Henry Finch, Law, or a Discourse Thereof (1613/1627)

A fained construction, which we call a fiction in law, is when in a similitudinarie sort, the law construeth a thing otherwise than it is in truth.

[For example] A promise to ones wife in consideration of a thing to be performed by the husband: if the husband upon his coming home, agree and perform the consideration; he may plead this promise to be made to himself.

Henry Sumner Maine, Ancient Law (1861)

[Let us consider] the agencies by which Law is brought into harmony with society. These instrumentalities seem to me to be three in number, Legal Fictions, Equity, and Legislation. …

I employ the word “fiction” in a sense considerably wider than that in which English lawyers are accustomed to use it, and with a meaning much more extensive than that which belonged to the Roman “fictiones.” Fictio, in old Roman law, is properly a term of pleading, and signifies a false averment on the part of the plaintiff which the defendant was not allowed to traverse; such, for example, as an averment that the plaintiff was a Roman citizen, when in truth he was a foreigner. The object of these “fictions” was, of course, to give jurisdiction, and they therefore strongly resembled the allegations in the writs of the English Queen’s Bench, and Exchequer, by which those Courts contrived to usurp the jurisdiction of the Common Pleas:—the allegation that the defendant was in custody of the king’s marshal, or that the plaintiff was the king’s debtor, and could not pay his debt by reason of the defendant’s default. But I now employ the expression “Legal Fiction” to signify any assumption which conceals, or affects to conceal, the fact that a rule of law has undergone alteration, its letter remaining unchanged, its operation being modified. The words, therefore, include the instances of fictions which I have cited from the English and Roman law, but they embrace much more, for I should speak both of the English Case-law and of the Roman Responsa Prudentum as resting on fictions. … The fact is … that the law has been wholly changed; the fiction is that it remains what it always was.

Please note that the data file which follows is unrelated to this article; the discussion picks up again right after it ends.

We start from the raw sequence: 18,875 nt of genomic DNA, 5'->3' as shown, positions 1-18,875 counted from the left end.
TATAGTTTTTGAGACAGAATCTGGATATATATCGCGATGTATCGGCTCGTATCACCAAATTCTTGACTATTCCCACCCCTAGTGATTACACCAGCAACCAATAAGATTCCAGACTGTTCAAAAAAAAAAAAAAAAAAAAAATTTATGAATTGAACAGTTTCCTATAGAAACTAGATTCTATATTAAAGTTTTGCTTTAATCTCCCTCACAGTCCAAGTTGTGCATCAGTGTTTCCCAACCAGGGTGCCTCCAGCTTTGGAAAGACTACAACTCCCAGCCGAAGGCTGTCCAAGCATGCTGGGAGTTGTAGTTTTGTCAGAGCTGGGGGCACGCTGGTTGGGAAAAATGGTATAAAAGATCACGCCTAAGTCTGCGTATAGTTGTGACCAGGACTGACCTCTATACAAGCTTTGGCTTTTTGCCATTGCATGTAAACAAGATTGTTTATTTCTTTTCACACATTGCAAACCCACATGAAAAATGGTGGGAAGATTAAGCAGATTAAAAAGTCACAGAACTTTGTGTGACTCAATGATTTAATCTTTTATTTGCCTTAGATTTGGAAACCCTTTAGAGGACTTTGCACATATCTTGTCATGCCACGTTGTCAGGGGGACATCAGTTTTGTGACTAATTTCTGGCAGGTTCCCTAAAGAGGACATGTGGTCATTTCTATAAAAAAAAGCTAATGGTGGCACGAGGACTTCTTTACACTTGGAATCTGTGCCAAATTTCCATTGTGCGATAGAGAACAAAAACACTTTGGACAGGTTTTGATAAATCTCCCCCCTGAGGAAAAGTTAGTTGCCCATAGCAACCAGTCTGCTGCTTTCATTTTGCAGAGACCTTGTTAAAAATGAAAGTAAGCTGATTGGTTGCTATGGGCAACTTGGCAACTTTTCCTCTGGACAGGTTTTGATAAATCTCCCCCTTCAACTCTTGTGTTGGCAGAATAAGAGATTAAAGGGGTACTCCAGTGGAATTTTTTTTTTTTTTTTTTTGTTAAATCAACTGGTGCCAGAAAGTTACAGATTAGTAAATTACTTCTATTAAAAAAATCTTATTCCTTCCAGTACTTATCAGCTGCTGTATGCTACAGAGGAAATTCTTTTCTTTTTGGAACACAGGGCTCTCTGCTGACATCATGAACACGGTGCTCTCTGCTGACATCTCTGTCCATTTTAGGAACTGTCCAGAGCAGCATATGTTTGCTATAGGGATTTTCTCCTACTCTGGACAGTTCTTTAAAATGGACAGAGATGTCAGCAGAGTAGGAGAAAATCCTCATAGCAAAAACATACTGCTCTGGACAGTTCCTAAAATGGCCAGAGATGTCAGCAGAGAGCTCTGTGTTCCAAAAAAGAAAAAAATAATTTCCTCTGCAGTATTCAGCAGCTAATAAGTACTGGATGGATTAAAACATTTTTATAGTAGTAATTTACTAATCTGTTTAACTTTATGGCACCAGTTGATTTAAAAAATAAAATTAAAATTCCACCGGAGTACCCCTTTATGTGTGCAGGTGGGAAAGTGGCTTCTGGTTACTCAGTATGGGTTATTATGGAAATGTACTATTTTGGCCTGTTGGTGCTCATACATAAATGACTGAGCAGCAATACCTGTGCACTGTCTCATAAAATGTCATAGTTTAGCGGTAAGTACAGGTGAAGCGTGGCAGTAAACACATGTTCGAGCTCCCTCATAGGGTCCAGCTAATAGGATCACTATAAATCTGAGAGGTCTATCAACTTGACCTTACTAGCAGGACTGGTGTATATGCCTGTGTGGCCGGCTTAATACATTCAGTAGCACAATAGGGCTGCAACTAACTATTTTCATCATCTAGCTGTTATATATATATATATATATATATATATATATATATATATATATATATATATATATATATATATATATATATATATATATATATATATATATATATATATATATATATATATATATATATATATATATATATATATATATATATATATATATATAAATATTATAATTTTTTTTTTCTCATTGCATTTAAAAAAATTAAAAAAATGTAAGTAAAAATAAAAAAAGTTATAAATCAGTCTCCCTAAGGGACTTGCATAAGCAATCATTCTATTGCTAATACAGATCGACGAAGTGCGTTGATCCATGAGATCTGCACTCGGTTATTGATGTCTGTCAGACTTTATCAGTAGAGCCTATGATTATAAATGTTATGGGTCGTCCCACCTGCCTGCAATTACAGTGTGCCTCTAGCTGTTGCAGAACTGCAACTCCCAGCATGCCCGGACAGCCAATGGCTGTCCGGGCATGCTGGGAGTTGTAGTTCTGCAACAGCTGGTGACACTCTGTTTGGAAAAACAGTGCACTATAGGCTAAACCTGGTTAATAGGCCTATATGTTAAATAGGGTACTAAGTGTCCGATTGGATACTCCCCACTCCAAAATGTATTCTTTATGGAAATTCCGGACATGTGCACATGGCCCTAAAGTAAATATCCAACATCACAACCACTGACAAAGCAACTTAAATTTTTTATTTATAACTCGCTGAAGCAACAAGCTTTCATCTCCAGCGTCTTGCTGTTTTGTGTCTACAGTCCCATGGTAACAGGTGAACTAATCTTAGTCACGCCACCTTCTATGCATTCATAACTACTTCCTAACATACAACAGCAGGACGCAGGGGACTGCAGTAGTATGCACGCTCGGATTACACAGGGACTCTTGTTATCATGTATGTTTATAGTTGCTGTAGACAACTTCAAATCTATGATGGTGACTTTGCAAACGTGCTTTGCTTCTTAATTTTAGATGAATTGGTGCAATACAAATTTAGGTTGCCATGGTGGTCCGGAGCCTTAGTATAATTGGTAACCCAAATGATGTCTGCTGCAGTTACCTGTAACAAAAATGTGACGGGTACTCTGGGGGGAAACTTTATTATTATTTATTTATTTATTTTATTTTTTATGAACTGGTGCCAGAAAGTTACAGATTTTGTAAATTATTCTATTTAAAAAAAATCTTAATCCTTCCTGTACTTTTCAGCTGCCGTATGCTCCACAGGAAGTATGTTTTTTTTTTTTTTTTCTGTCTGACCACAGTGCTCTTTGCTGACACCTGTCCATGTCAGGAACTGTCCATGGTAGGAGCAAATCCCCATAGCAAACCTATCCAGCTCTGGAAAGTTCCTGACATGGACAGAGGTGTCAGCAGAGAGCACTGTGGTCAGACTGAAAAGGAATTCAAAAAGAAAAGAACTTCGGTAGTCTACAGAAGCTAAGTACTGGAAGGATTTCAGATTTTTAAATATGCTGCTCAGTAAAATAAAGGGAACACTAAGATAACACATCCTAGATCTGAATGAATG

Lon Fuller, Legal Fictions (1930/1967)

(1) a statement propounded with a complete or partial consciousness of its falsity, or (2) a false statement recognized as having utility. [àFictions are therefore neither lies nor mistakes.]

Some of the hoariest of our fictions are statements that have been made by the courts and that plainly refer, not to facts, but to legal relations. The fiction that “husband and wife are one … is an outstanding example. But is this a fiction? It is a statement not of fact but of the legal situation of the parties. It is further a statement made by a court possessed of the power to create and enforce rights If a court actually treats husband and wife as if they were one, are they not legally “one”? But it is just at this point that the fictitious element becomes apparent.  The courts did not, in actuality, treat husband and wife as “one.” The statement was misleading as a description of their legal situation.